I'm going through the set theory material in the appendix of Knapp's Basic Algebra. I want to make sure that I understand what he says is the set theoretic notion of the indexed cartesian product, [itex]\prod_{x\in S}A_{x}[/itex].(adsbygoogle = window.adsbygoogle || []).push({});

He says that this can be thought of as the set of all functions [itex]f:S\rightarrow \bigcup_{x\in S}A_{x}[/itex] such that [itex]f(x)\in A_{x}[/itex] for all [itex]x\in S[/itex]. Let's call this set [itex]F[/itex].

So as an example, let [itex]S = \left\{1,2\right\}[/itex], [itex]A_{1} = \left\{3,4\right\}[/itex], and [itex]A_{2} = \left\{5,6\right\}[/itex]. Then [itex]\bigcup_{x\in S}A_{x} = \left\{3,4,5,6\right\}[/itex] and the functions f, being subsets of [itex]S\times \bigcup_{x\in S}A_{x}[/itex], are [itex]f_{1} = \left\{(1,3), (2,5)\right\}[/itex], [itex]f_{2} = \left\{(1,3), (2,6)\right\}[/itex], [itex]f_{3} = \left\{(1,4), (2,5)\right\}[/itex], [itex]f_{4} = \left\{(1,4), (2,6)\right\}[/itex].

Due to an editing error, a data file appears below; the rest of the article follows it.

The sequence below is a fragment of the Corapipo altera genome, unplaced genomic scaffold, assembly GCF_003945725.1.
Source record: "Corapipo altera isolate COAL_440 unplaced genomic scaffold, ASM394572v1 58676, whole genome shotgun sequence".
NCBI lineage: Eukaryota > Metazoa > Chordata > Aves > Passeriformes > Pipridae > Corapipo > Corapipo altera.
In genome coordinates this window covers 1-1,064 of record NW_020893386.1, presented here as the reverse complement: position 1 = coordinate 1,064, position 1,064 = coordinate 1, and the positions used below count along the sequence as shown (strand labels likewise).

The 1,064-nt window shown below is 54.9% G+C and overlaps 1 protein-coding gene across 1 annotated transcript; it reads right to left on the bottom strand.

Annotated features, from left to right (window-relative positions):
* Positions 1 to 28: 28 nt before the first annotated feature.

Then the set [itex]F[/itex] is [itex]\left\{\left\{(1,3), (2,5)\right\},\left\{(1,3), (2,6)\right\},\left\{(1,4), (2,5)\right\},\left\{(1,4), (2,6)\right\}\right\}[/itex].

Since we can form a bijection [itex]g[/itex] from [itex]F[/itex] to [itex]A_{1}\times A_{2}[/itex] with [itex]g:F\rightarrow A_{1}\times A_{2}[/itex] such that [itex]g(f) = (f(1), f(2))[/itex] for all [itex]f\in F[/itex], we can say that F is isomorphic to [itex]A_{1}\times A_{2}[/itex] and thus they are the same set. Is my understanding correct?

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# Indexed Cartesian Product as sets of functions

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